the kinds of sentence and the sentencing range established for-- (A) the applicable category of offense committed by the applicable category of defendant as set forth in the guidelines-- (i) issued by the Sentencing Commission pursuant to section 994(a)(1) of Title 28, U.S.C., subject to any amendments made to such guidelines by act of Congress (regardless of whether such amendments have yet to be incorporated by the Sentencing Commission into amendments issued under section 994(p) of Title 28); and (ii) that, except as provided in section 3742(g), are in effect on the date the defendant is sentenced; or (B) in the case of a violation of probation or supervised release, the applicable guidelines or policy statements issued by the Sentencing Commission pursuant to section 994(a)(3) of title 28, U.S.C., taking into account any amendments made to such guidelines or policy statements by act of Congress (regardless of whether such amendments have yet to be incorporated by the Sentencing Commission into amendments issued under section 994(p) of Title 28);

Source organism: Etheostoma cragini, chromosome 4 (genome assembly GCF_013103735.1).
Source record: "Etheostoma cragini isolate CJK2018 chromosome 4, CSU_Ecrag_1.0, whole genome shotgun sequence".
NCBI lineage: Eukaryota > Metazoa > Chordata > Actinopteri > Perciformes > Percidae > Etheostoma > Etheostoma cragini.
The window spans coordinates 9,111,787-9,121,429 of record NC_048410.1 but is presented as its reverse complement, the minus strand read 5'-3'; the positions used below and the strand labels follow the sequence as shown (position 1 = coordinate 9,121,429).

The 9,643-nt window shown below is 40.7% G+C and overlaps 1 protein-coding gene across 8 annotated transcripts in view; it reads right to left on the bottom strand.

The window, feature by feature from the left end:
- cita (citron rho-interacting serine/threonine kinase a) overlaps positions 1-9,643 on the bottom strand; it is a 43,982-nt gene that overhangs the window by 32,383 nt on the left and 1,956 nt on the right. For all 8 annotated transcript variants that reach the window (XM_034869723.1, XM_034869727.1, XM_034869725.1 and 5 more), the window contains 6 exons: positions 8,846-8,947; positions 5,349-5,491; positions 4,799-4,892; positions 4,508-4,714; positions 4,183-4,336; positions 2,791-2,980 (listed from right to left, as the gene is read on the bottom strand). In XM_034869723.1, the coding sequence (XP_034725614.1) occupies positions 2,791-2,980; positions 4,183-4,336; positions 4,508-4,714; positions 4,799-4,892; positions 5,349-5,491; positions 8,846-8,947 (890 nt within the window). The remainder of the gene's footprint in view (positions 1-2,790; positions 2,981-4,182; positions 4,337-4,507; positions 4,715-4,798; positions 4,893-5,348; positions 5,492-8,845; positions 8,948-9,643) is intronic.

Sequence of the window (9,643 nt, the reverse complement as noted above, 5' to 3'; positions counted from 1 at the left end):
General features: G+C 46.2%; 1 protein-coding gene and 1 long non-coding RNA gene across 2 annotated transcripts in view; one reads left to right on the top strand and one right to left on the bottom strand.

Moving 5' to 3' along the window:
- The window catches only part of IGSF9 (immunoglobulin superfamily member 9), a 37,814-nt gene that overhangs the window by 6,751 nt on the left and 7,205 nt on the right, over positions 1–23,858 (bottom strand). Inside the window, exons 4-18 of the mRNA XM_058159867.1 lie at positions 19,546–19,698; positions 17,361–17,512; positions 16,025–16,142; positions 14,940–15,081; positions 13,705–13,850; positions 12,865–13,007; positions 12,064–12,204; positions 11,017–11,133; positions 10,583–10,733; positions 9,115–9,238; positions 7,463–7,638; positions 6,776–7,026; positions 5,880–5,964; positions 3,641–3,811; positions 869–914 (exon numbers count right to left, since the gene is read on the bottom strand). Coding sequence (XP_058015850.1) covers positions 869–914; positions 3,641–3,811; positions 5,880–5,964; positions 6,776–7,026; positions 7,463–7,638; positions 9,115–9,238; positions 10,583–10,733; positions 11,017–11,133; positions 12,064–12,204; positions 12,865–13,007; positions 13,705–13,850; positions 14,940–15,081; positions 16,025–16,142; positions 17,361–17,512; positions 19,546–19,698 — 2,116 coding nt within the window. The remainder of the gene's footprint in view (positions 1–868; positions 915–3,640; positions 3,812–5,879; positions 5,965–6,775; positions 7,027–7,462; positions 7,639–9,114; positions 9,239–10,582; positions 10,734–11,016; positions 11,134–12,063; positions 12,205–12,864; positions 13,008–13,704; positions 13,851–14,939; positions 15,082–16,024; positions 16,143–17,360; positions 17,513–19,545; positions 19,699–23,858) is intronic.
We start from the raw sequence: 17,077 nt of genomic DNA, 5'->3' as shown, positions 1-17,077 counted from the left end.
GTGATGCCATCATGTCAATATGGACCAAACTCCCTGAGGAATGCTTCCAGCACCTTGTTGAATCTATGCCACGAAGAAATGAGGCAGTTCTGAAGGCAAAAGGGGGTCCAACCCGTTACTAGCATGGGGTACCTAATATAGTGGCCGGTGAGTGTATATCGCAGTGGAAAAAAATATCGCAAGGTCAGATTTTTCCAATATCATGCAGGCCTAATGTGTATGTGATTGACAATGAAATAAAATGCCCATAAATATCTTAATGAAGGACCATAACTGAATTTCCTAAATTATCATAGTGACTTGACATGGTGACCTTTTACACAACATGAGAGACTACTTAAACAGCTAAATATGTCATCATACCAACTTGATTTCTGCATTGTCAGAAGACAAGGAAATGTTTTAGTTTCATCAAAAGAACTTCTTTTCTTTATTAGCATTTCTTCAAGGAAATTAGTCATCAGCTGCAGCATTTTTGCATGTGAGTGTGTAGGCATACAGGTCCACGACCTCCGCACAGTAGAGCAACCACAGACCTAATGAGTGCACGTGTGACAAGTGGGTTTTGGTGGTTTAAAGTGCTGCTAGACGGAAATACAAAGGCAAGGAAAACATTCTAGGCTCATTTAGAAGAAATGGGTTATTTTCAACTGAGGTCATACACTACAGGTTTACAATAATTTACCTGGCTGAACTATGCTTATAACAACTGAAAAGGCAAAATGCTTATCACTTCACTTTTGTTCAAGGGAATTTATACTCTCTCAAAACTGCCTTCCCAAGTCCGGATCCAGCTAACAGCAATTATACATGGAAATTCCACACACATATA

any pertinent policy statement-- (A) issued by the Sentencing Commission pursuant to section 994(a)(2) of Title 28, U.S.C., subject to any amendments made to such policy statement by act of Congress (regardless of whether such amendments have yet to be incorporated by the Sentencing Commission into amendments issued under section 994(p) of Title 28); and (B) that, except as provided in section 3742(g), is in effect on the date the defendant is sentenced.
the need to avoid unwarranted sentence disparities among defendants with similar records who have been found guilty of similar conduct; and
the need to provide restitution to any victims of the offense.